BRENDAN O’CONNOR MP
SHADOW MINISTER FOR EMPLOYMENT AND INDUSTRY
TANYA PLIBERSEK MP
SHADOW MINISTER FOR EDUCATION AND TRAINING
CATHERINE KING MP
SHADOW MINISTER FOR INFRASTRUCTURE, TRANSPORT AND REGIONAL DEVELOPMENT
AMANDA RISHWORTH MP
SHADOW MINISTER FOR YOUTH
BUILD AUSTRALIA IN AUSTRALIA
It shouldn’t take a pandemic and soaring unemployment for the Morrison Government to start talking about the importance of Australian manufacturing. Now it’s time to match words with action.
It’s simple – Build it here. Create jobs. Train apprentices.
Sadly, we know attacking Australia’s manufacturing and training is in the Coalition’s DNA.
Yesterday the NSW Liberal Premier said “Australia and NSW are not good at building trains, that’s why we have to purchase them”.
This is a slight against millions of skilled Australian workers, and could not be further from the truth.
Newcastle workers built the Sydney’s iconic Tangara trains, which have formed the backbone of the city’s network since the 1980s.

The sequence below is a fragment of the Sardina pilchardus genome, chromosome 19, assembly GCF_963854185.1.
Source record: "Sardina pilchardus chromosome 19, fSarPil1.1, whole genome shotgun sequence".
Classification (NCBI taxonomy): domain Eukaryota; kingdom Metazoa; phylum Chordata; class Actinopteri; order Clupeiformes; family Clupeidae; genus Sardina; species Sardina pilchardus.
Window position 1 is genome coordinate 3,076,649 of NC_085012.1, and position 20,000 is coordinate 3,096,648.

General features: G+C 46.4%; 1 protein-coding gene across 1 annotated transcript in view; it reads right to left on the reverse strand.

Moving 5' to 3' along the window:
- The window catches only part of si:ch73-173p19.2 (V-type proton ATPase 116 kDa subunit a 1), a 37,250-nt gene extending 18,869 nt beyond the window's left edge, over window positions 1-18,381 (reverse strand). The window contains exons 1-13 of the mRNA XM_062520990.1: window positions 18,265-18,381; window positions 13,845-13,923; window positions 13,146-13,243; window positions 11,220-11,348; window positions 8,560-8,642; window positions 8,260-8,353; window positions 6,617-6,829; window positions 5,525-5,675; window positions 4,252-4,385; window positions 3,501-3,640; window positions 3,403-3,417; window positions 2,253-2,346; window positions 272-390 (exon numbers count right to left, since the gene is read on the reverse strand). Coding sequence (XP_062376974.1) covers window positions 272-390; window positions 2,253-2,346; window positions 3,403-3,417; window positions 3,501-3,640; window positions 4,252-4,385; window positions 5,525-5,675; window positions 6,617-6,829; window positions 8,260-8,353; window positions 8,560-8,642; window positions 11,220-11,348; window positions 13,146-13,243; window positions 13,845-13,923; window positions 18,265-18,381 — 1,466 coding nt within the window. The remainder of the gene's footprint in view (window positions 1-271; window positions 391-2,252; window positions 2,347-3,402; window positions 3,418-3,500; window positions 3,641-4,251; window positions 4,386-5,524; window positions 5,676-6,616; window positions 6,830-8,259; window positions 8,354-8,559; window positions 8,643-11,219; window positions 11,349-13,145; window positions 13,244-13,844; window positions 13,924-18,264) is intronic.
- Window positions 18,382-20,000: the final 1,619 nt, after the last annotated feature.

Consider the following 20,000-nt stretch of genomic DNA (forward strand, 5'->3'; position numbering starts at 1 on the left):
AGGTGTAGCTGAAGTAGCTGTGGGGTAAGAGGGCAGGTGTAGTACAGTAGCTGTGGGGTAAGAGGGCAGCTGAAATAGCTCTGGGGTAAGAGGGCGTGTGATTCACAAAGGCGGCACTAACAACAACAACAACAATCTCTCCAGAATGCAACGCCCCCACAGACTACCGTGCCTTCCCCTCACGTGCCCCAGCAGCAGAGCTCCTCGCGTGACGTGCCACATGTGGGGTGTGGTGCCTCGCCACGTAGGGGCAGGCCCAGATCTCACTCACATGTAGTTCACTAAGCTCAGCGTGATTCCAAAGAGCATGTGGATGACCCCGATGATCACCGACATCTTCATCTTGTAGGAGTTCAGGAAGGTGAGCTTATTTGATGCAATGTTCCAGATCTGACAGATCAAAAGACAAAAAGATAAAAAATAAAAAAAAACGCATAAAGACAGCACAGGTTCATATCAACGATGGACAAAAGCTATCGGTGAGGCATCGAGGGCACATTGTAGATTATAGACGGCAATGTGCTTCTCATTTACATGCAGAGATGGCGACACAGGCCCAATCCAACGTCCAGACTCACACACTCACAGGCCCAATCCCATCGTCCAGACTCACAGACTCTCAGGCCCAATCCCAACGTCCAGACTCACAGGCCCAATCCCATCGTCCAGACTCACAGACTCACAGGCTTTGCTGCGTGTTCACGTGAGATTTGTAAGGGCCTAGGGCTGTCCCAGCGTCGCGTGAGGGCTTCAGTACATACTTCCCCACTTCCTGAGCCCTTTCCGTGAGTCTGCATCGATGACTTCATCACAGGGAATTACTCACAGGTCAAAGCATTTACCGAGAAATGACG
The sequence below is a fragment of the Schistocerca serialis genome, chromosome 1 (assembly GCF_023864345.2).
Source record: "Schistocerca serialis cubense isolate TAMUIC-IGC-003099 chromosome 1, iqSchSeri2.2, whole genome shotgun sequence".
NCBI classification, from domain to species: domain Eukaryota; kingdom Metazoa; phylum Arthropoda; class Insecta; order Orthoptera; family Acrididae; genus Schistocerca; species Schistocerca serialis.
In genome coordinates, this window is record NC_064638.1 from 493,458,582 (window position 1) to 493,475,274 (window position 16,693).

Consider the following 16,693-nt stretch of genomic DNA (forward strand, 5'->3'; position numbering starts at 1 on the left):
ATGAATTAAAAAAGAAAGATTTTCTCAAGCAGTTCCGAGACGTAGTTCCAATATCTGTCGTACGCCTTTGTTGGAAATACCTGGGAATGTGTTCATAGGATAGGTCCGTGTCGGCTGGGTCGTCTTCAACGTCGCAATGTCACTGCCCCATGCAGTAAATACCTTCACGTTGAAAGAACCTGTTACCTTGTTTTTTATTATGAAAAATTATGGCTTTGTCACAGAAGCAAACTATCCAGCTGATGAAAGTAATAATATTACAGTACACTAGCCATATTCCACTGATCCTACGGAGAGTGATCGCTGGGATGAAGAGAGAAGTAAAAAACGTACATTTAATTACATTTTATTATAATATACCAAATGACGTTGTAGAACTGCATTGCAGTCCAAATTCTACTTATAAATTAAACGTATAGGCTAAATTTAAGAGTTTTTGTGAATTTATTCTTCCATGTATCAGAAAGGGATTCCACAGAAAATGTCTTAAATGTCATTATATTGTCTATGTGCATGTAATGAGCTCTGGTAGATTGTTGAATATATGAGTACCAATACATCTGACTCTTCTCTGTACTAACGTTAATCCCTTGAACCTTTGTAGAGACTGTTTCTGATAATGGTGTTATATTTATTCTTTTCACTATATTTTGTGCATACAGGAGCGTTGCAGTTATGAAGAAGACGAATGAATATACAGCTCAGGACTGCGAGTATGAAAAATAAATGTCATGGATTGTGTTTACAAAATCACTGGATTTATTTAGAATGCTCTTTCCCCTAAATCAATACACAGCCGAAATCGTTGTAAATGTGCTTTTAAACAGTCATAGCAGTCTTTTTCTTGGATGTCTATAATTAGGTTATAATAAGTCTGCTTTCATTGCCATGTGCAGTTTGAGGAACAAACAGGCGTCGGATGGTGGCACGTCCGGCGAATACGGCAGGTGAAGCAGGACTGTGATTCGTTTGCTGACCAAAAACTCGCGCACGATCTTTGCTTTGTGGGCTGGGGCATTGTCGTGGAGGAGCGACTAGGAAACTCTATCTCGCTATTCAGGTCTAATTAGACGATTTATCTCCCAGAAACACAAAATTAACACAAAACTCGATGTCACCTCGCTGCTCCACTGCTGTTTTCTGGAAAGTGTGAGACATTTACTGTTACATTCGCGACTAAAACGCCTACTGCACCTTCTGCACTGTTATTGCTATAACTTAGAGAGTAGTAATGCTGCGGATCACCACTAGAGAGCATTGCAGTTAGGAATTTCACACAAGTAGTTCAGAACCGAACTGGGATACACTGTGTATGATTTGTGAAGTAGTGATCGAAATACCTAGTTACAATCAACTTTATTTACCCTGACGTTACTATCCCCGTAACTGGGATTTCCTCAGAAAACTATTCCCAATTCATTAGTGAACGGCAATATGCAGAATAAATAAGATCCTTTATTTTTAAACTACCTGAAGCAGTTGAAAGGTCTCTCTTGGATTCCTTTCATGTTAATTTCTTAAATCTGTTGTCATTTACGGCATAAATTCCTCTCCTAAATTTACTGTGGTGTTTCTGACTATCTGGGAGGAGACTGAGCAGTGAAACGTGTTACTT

Victorian workers in Ballarat, Bendigo, and Dandenong, build and maintain the newest additions to their state’s regional, metropolitan and tram networks.
Maryborough workers have built trains for Queenslanders for over 150 years.
And workers in Perth’s eastern suburbs are building the trains that will run on their city’s soon-to-be extended network.
The Morrison Government’s shows the same disregard for Australian manufacturing and Australian workers. They call on consumers to buy local, but refuse to take action to ensure that Australian Government funded projects maximise employment outcomes for Australian workers.
With 16.3 per cent of young Australians out of work and 140,000 fewer apprentices and trainees since the Coalition came to office there is no room for more excuses.
Under the Coalition, Newcastle has lost nearly 3,800 apprentices and trainees. Ballarat has lost more than 800, Bendigo more than 4,000, Dandenong more than 4,600, Maryborough more than 500, and Perth more than 2,000.
The Government should ensure all infrastructure projects include a provision for the compulsory employment of Australian apprentices.
Coming out of the recession, there are two sure-fire ways to generate economic growth: invest in infrastructure to lift capacity and boost productivity and invest in people through education and training.
There’s a simple way to do both – build Australia in Australia.
THURSDAY, 27 AUGUST 2020